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I've been away from web development for several years now but I've recently wanted to take another look at it, maybe do some freelance work, etc. I've been looking around at different tools lately and found a really awesome framework called Lapis. Lapis allows you to write rich web applications using Lua, a language I both know very well, and enjoy to use. Lapis sits on top of OpenResty, a customized nginx package that enables direct Lua scripting on the web. Lapis has a lot of really great built-in tools including a Lua-scriptable templating engine, built-in input verification, database models for both PostgreSQL and MySQL, and so much more. But not too much more. Lapis sticks with Lua's principles and only includes the tools that are required and nothing else.

Using Lua is great, and using Lua and Lapis to write web applications is a real treat compared to other

Ludum Dare 33: Post Mortem

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Shark Swimulator Title Screen

Another Ludum Dare has come and gone. Colby and I decided to participate again, this time taking a more active approach than four months ago when we decided to enter on a whim. We spent about a week setting up a code base we felt comfortable with and even came up with a few ideas for each potential theme to help us get the ball rolling right away. We also too an active role in voting and were very happy with the theme for Ludum Dare 33: You are the Monster.

To prepare our code, we first decided on the libraries we would be using so we could create template project that was ready to go. Firstly, we have recently switched paradigms and have moved away from class-based object-oriented programming (OOP) in favour of data-driven entity-component-systems (ECS). We have significantly improved the readability and sensibility of our code with this

IT Simulator

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Title Screen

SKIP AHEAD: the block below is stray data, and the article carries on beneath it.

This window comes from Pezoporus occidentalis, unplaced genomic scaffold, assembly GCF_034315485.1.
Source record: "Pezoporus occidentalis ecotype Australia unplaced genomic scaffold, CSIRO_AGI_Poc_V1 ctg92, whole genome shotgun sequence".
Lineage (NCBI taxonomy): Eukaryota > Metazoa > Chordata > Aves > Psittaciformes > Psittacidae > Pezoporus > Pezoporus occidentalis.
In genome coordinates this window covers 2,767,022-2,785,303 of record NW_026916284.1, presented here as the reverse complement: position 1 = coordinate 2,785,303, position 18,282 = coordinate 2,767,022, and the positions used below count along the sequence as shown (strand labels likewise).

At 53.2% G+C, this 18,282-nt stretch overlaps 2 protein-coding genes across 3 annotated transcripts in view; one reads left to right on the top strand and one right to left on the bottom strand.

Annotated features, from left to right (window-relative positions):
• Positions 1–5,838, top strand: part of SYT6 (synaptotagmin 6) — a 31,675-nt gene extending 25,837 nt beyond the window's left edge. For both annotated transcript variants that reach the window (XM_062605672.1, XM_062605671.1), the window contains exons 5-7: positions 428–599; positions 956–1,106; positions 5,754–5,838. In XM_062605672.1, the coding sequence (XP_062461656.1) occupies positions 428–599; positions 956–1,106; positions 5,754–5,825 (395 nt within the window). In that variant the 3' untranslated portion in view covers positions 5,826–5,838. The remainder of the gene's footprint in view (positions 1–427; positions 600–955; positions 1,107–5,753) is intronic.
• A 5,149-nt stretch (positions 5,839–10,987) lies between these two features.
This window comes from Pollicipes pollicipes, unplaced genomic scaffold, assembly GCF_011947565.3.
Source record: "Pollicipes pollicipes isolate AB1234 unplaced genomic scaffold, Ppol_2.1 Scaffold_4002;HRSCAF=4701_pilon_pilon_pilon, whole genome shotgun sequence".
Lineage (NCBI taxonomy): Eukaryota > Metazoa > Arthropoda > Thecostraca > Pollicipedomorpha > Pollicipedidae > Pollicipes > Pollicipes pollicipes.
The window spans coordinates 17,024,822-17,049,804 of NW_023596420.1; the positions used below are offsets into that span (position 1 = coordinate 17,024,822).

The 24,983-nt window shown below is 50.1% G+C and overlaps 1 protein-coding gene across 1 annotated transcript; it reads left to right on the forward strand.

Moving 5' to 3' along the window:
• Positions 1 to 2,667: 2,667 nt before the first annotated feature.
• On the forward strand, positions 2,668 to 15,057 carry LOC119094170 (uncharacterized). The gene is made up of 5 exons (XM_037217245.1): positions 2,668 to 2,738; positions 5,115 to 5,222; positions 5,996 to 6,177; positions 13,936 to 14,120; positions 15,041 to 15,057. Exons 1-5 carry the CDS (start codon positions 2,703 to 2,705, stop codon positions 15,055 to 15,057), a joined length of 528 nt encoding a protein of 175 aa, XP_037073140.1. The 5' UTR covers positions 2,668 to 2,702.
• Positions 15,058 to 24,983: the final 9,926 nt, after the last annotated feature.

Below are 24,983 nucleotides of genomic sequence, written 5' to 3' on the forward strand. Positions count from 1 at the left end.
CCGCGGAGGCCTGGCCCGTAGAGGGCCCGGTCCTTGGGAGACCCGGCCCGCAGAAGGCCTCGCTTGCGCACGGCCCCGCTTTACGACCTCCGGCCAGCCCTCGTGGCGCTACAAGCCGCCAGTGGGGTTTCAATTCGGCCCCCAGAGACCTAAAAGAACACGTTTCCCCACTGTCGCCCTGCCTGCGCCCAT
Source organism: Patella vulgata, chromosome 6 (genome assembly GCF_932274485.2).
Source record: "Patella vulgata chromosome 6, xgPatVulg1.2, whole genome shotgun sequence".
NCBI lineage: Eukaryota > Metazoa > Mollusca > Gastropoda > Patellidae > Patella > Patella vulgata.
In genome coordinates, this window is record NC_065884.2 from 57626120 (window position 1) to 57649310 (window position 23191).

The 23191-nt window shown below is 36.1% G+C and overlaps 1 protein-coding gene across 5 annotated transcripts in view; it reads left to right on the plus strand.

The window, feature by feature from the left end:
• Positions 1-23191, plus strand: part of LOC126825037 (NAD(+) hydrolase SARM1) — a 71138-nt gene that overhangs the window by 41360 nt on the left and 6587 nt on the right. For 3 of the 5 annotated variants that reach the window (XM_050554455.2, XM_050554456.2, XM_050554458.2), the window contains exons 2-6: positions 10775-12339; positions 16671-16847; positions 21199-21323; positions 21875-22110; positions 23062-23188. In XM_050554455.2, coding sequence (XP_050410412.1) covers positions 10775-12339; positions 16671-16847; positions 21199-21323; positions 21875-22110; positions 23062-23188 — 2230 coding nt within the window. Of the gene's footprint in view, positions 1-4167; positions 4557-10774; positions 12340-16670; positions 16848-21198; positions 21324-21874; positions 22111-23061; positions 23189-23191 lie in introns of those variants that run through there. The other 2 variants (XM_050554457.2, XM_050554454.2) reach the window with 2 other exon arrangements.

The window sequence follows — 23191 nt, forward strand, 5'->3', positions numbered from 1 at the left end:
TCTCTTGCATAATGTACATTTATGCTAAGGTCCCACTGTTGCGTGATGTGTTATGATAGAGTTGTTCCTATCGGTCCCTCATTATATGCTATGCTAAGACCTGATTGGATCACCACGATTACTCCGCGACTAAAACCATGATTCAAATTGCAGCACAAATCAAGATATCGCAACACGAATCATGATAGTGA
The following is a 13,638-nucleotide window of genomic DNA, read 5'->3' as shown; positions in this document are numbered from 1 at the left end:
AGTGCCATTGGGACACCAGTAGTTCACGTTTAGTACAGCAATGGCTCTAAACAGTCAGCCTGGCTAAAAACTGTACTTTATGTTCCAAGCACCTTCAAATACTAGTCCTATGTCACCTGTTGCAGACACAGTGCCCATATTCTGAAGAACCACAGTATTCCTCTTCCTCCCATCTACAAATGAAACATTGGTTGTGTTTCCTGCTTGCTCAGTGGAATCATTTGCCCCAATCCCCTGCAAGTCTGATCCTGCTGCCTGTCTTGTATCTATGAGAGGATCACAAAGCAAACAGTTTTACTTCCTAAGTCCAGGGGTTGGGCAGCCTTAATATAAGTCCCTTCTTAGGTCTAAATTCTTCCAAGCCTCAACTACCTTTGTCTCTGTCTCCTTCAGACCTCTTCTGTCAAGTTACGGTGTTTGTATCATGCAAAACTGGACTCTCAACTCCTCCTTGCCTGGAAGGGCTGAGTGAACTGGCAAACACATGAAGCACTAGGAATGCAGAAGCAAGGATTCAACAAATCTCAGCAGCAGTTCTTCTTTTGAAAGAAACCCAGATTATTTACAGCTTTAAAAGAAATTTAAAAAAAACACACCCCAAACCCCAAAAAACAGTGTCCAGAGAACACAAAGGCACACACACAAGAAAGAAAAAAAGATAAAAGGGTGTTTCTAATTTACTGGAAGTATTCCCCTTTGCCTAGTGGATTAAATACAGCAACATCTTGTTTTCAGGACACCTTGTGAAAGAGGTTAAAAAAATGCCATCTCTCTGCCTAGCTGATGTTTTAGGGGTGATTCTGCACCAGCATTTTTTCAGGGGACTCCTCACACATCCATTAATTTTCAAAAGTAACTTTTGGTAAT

When I was first contacted by Binary Cocoa to help them finish off IT Simulator, I was in the middle of my Ludum Dare project. I offered to help out after the contest if they still needed me, and they were gracious enough to wait for me. I've worked with Binary Cocoa in the past on the BOCO title so I was already familiar with some other projects they had up their sleeves, including IT Simulator.

IT Simulator is a title that was made in partnership with Fisher's Technology, a private business based in Idaho, the same state where Binary Cocoa is headquartered. Fisher's Technology wanted Binary Cocoa to create an arcade-style game to be used as a marketing tool at an upcoming IT conference.

Loading Screen

The gist of IT Simulator is that you are a Fisher's Technology IT worker who must travel to various locations to fix and prevent the

My First Ludum Dare!

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Alright, now that we’ve had some much needed sleep, it’s time to talk about our project, “Not My Panties!”. We weren’t originally planning to join Ludum Dare, but once the theme was released, myself and Colby decide to at least think up some ideas. After about two hours of brainstorming, we settled on “A game where a cross-dressing boy is avoiding being outed by fighting off his pursuers with a giant DS Touch Pen”. With a subject and weapon in mind, we committed to enter our first Ludum Dare Jam.

With commitment to the jam, we needed to work out exactly what sort of game we were going to make. Since it was our first jam, we decided on taking the easy route and making a turn-based battle system. I had made one of these before for a different game, so it was minimal effort to recreate

I Released a Game!

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BOCO has finally been released! You can purchase it on the Official Website for Windows, Mac, Linux, and Android or on the Google Play Store. The version on the website is DRM free and comes with the game, the sound track, and the source code (I'm sorry) and costs $3. The version from the Play Store is just the Android game and costs $1. I made this game with the guys from Binary Cocoa, so check out their website too!

I guess this officially makes me a game developer, eh?